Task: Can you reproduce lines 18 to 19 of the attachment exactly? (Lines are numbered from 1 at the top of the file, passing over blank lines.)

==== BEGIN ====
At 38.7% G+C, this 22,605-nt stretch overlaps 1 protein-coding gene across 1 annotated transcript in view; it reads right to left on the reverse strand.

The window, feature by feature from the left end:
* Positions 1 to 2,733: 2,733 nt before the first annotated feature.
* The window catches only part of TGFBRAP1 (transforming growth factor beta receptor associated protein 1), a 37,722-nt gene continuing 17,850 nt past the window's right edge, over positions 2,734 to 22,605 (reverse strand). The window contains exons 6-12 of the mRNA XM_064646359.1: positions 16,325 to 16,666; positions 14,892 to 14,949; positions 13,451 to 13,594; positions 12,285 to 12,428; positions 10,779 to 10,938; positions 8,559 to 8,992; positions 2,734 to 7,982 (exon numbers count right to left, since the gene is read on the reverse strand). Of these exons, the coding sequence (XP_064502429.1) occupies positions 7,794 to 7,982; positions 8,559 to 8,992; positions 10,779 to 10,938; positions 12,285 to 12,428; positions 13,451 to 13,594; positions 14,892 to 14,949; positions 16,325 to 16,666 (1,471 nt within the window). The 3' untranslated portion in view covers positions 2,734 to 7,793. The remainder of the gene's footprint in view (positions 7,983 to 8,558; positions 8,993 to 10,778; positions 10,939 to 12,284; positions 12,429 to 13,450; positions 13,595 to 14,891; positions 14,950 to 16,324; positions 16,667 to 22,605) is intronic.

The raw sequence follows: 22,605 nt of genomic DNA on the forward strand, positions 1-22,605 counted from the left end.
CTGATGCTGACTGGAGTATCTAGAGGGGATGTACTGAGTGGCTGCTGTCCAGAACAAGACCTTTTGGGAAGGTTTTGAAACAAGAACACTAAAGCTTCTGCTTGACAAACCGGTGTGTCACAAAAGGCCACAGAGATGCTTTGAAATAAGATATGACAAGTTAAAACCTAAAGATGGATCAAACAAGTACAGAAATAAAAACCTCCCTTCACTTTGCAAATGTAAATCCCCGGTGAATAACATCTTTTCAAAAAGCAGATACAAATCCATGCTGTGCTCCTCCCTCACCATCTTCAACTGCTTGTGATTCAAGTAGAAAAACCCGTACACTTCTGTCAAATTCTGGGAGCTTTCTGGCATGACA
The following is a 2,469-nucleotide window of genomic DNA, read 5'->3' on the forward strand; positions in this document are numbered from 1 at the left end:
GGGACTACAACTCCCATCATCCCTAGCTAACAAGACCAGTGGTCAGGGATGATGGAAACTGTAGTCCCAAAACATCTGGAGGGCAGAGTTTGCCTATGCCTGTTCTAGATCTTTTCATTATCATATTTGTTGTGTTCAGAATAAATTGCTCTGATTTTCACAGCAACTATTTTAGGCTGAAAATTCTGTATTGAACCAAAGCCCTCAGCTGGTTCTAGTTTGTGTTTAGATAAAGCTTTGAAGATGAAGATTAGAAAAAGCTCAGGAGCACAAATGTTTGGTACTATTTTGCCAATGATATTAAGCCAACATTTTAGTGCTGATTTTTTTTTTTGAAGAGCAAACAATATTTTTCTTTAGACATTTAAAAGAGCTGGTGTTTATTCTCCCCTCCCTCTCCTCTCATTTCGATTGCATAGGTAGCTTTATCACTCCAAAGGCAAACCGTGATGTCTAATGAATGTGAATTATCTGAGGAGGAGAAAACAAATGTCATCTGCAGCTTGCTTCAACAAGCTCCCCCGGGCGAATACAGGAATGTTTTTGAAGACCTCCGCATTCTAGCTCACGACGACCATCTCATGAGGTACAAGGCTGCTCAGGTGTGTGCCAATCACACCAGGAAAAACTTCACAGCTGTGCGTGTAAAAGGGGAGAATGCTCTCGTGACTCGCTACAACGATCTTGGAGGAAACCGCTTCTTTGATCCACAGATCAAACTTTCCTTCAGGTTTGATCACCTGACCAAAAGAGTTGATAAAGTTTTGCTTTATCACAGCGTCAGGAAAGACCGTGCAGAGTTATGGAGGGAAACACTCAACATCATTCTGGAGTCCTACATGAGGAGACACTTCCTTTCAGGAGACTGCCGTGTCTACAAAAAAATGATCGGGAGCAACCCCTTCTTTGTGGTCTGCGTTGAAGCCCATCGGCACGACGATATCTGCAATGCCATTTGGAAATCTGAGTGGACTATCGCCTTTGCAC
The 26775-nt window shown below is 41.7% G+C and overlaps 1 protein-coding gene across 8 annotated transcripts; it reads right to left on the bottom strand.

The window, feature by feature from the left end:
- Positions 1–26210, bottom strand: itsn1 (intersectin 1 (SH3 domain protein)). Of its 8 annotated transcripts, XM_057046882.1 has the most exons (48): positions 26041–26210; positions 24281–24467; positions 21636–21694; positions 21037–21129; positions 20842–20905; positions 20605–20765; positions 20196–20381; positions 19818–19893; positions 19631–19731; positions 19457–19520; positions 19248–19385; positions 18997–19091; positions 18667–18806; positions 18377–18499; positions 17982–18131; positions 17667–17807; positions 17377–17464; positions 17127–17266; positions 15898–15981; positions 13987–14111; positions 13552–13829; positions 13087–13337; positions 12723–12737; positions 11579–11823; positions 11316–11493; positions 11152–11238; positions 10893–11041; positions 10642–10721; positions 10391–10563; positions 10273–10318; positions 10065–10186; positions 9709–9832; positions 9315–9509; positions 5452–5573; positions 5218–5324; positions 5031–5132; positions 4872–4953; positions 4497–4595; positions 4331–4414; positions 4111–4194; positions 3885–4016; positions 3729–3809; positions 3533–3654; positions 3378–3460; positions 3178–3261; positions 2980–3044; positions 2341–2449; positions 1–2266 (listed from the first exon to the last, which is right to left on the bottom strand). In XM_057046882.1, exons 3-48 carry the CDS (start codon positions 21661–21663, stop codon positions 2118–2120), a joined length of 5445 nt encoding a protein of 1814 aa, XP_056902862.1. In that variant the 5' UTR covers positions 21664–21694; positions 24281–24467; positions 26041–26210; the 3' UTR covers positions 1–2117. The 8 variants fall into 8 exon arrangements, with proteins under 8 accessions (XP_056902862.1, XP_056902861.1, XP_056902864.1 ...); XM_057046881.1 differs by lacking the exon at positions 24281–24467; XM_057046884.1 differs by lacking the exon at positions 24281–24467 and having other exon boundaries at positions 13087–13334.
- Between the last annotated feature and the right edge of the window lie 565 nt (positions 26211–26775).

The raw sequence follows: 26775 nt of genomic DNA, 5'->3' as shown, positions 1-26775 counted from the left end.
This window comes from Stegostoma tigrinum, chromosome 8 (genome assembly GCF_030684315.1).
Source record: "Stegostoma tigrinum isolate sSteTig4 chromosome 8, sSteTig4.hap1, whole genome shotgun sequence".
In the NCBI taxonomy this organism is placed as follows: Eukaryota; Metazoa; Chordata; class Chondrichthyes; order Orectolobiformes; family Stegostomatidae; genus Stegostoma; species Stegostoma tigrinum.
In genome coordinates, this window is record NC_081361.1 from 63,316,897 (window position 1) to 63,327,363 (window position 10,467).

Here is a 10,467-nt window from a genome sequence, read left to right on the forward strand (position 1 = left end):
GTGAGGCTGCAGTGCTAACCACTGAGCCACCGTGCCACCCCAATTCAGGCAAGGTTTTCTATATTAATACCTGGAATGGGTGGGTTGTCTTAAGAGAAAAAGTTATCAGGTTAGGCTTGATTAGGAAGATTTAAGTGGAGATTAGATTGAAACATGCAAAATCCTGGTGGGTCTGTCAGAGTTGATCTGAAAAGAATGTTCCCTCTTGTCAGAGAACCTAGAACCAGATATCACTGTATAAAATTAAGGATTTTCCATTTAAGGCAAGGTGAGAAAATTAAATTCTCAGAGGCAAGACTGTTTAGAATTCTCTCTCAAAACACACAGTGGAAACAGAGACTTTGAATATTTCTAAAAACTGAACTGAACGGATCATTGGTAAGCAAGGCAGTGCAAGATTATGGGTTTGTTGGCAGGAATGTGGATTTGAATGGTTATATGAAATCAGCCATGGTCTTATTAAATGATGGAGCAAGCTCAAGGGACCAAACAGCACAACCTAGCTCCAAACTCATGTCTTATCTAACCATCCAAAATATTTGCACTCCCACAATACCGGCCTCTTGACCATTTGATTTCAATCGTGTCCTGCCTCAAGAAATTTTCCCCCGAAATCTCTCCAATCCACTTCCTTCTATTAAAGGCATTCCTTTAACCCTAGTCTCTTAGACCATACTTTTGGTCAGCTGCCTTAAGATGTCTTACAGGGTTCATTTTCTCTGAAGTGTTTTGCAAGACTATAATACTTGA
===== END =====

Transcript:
Here is a 10,467-nt window from a genome sequence, read left to right on the forward strand (position 1 = left end):
GTGAGGCTGCAGTGCTAACCACTGAGCCACCGTGCCACCCCAATTCAGGCAAGGTTTTCTATATTAATACCTGGAATGGGTGGGTTGTCTTAAGAGAAAAAGTTATCAGGTTAGGCTTGATTAGGAAGATTTAAGTGGAGATTAGATTGAAACATGCAAAATCCTGGTGGGTCTGTCAGAGTTGATCTGAAAAGAATGTTCCCTCTTGTCAGAGAACCTAGAACCAGATATCACTGTATAAAATTAAGGATTTTCCATTTAAGGCAAGGTGAGAAAATTAAATTCTCAGAGGCAAGACTGTTTAGAATTCTCTCTCAAAACACACAGTGGAAACAGAGACTTTGAATATTTCTAAAAACTGAACTGAACGGATCATTGGTAAGCAAGGCAGTGCAAGATTATGGGTTTGTTGGCAGGAATGTGGATTTGAATGGTTATATGAAATCAGCCATGGTCTTATTAAATGATGGAGCAAGCTCAAGGGACCAAACAGCACAACCTAGCTCCAAACTCATGTCTTATCTAACCATCCAAAATATTTGCACTCCCACAATACCGGCCTCTTGACCATTTGATTTCAATCGTGTCCTGCCTCAAGAAATTTTCCCCCGAAATCTCTCCAATCCACTTCCTTCTATTAAAGGCATTCCTTTAACCCTAGTCTCTTAGACCATACTTTTGGTCAGCTGCCTTAAGATGTCTTACAGGGTTCATTTTCTCTGAAGTGTTTTGCAAGACTATAATACTTGA